BestPresidentReagan said "-FACTS are these 1) Koch's lease hold in the Canadian is less than 3% of the leases" Let's check these FACTS, shall we ? According to the Alberta provincial energy department, Koch Oil Sands lease about 1.12 million acres (4,500 km^2, about the size of the state of Delaware) of Albertan Boreal forest tar sand area. According to Pembina institute, 66 % of the tar sands, or a whopping 92,400 km^2 of Albertan Boreal forest has already been leased to oil and gas companies. That means Koch brothers own about 6 % of the total leased area in Alberta. And with the estimated 15 billion barrels of bitumen on their lease property, the $ 8 / barrel difference that the Keystone XL will make pockets the Koch brothers some 15*8= $ 120 billion in assets. Why is it so difficult for you to admit that the Koch brothers will make mega bucks from the Keystone XL? Are you working for them ?

"Koch’s oil production in northern Alberta is “negligible,” according to industry sources and quarterly publications .....Moreover, Koch has not reserved any space in the Keystone XL pipeline, a process that usually takes place before a pipeline is built. The pipeline also does not run anywhere near Koch’s refining facilities. And TransCanada, owner of the Keystone routes, says Koch is not expected to be one of the pipeline’s customers

More fun with numbers for LIDV's... consider the fact that the size of the Keystone Pipeline, 830,000 barrels per day, limits the speed with which Koch can recoup the falsley guesstimated $120 billion. Even if the Koch's had reserved 100% of the pipeline capacity it would take 476 years for Koch to break even using decker's numbers. Now if the truthful estimate of Koch’s leasehold acreage is even one-half, it will take Koch just about 1,000 years to break even if the Keystone Pipeline is constructed .... These facts unfortunately produce a considerable amount of hilarity at Rob Decker's expense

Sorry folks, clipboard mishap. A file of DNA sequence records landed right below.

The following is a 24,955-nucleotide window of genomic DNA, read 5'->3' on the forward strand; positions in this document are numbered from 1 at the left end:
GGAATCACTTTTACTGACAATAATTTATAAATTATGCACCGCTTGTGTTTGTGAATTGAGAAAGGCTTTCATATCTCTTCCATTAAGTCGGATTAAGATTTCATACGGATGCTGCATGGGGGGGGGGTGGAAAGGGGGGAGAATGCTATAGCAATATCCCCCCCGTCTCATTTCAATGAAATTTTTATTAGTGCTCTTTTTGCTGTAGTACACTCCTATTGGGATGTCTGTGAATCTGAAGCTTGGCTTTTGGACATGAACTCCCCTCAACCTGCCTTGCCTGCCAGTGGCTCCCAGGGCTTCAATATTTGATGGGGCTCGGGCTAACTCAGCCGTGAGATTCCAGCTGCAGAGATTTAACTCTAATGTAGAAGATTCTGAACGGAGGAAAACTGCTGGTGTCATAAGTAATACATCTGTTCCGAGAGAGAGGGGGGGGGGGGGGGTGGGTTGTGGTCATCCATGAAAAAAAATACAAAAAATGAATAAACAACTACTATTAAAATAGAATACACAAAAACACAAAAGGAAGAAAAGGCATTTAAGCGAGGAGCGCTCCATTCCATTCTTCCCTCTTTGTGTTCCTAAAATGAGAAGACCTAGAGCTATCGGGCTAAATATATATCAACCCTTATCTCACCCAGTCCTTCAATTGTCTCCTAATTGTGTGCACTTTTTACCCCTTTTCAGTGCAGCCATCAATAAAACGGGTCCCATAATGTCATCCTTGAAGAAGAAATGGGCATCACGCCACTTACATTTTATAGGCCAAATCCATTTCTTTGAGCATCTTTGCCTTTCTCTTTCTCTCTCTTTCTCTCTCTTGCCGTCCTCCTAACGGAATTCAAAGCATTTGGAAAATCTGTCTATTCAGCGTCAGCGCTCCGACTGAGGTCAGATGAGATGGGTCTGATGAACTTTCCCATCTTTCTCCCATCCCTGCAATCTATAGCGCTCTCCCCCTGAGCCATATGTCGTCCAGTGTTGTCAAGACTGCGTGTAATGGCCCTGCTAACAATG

The economic well being of the US, that's rich, energy security that's even better. Same old story, same old song and dance. A wholly Canadian owned pipeline, that has been somehow turned into a partisan football. The big thing is since 1970 we have banned most crude exports. Now oil producers want to export what essentially a glut of oil to overseas markets where it is more profitable. The whole argument about energy dependency is a pack of lies, this is all about getting the oil out of the country for more $$$.

A valid point, GCarson but we can't ignore the economic boom in North Dakota where even Wal-Mart employees earn up to $20 per hour. Here is what I think we should do and it would give us huge economic advantage over the rest of the world. Harvest our oil and build up reserves, limit exports and approve the XL pipeline with the stipulation that the oil stays here and we cut the price to our own citizens. Let's be energy efficient and NOT import on barrel of oil from the Middle East or Venezuela.